For the plaintiff in error, Oliver Randolph (Robert Queen, of counsel).
For the defendant in error, William A. Wachenfeld, Prosecutor of the Pleas; Donald C. Fox, Assistant Prosecutor and C. William Caruso, Special Assistant Prosecutor.
Before Brogan, Chief Justice, and Justices Donges and Perskie.
The opinion of the court was delivered by
PERSKIE, J. This is a criminal case. Plaintiff in error, defendant below, was convicted of willfully swearing falsely and was sentenced to be imprisoned in the penitentiary of Essex County for a term of eighteen months at hard labor. Defendant appeals. The judgment under review is before us on a writ of error (R.S. 2:195-1), and on the entire record had upon the trial of the cause. R.S. 2:195-16.
The indictment, trial and conviction were based upon the provisions of R.S. 2:157-4 to R.S. 2:157-8, inclusive. It would serve no helpful purpose to detail the allegations of the indictment. It should suffice to observe that the indictment alleges, in substance, that defendant did "willfully swear falsely" while under oath (R.S. 2:157-4) in one or the other of the "contrary statements" (R.S. 2:157-5) which he made in two different judicial proceedings, both before Judge Richard Hartshorne, while testifying in a criminal case in the Essex County Court of Quarter Sessions, one statement having been made on June 1st, 1943, and the other on June 14th, 1943. Although it is "not necessary" to prove their "materiality" (R.S. 2:157-6), the contradictory statements relate to the question as to whether or not defendant had been in fact "graduated from the University of Chicago Law School" in "1927." The indictment alleges (by setting down the questions posed to defendant and his answers) that on the first occasion (June 1st, 1943), the defendant swore that he had been "graduated from the University of Chicago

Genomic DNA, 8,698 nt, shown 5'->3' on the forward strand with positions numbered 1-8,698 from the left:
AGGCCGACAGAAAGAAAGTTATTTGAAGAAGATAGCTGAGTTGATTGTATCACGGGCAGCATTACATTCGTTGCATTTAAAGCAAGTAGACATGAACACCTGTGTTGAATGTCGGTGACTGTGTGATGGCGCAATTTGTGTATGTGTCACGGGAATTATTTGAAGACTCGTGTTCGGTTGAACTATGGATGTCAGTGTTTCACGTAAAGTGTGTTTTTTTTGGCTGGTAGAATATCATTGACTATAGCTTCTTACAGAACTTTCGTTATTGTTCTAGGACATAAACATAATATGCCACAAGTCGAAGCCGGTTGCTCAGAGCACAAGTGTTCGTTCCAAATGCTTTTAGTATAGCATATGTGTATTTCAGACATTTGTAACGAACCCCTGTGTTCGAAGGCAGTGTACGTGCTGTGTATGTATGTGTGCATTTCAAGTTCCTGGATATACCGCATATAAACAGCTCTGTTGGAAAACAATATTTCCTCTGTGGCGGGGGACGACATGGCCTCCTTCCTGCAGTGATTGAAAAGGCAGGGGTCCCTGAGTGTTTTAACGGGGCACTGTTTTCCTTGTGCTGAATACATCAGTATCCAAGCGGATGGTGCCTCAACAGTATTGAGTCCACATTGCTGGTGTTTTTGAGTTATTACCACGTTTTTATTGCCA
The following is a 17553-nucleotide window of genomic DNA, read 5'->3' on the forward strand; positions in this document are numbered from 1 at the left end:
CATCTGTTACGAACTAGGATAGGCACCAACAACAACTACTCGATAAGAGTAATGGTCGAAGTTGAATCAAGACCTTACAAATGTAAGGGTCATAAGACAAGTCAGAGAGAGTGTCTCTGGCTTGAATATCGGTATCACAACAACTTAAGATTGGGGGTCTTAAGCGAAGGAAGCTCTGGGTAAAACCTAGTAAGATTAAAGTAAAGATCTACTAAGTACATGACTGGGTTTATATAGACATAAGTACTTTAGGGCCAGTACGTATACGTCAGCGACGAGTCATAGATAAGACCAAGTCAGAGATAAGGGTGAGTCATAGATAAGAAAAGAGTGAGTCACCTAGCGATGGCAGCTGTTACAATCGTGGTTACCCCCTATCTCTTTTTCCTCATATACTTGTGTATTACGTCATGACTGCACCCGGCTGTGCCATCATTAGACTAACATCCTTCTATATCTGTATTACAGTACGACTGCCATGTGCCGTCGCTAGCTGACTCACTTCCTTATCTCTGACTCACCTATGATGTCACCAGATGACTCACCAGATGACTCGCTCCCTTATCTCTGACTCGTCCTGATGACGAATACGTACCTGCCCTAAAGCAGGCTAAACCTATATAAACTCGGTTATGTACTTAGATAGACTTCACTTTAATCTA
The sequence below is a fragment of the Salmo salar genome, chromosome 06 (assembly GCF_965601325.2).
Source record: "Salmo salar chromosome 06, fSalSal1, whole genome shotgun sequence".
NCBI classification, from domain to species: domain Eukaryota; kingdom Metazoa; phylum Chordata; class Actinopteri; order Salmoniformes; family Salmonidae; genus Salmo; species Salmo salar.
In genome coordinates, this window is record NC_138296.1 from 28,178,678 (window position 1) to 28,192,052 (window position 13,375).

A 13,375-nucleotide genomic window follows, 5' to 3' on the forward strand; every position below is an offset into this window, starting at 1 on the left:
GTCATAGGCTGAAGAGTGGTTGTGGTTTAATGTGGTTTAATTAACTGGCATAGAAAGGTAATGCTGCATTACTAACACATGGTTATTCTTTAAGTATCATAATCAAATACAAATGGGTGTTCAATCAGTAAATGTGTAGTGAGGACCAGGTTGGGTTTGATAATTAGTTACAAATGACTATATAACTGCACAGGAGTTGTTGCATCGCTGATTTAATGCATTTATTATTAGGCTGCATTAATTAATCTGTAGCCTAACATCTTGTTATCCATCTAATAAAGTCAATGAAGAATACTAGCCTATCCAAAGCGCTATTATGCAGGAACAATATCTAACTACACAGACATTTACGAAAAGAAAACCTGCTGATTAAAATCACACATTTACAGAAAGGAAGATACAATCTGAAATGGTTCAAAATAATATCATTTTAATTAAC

Law School" in "1927," and that on the second occasion (June 14th, 1943), he swore that he was not a "graduate of any law school" although he qualified that answer several times by saying that "if" he swore as he did on the first occasion he was "mistaken," he made a "mistake."
Two days before the trial of the instant case, counsel for defendant, with leave of the court, withdrew defendant's plea of not guilty and moved to quash the indictment on the ground "that the facts charged in the indictment do not constitute the crime of false swearing as defined in title 2:157-4 and 157-8 in that there are no contradictory statements set forth in the indictment within the meaning of the statute."
At the trial no proof was offered by or for the defendant. His counsel conceded that the "statements" (in form of questions and answers) set down in the indictment were "an accurate transcript" of the stenographer's report as to what defendant had sworn to in both judicial proceedings. The defense, as indicated by counsel's opening, was that the statements made by the defendant "were not willfully false."
The stenographer who took and transcribed the testimony of defendant at both proceedings, read into the record of this case, with consent of counsel for the respective parties, the questions and answers incorporated in the indictment. That defendant testified under oath and that the proceedings were judicial were also conceded for defendant. On the record so made the trial judge submitted the case to the jury.
Defendant sets down seven assignments of error and the same number of specifications of causes for reversal. ...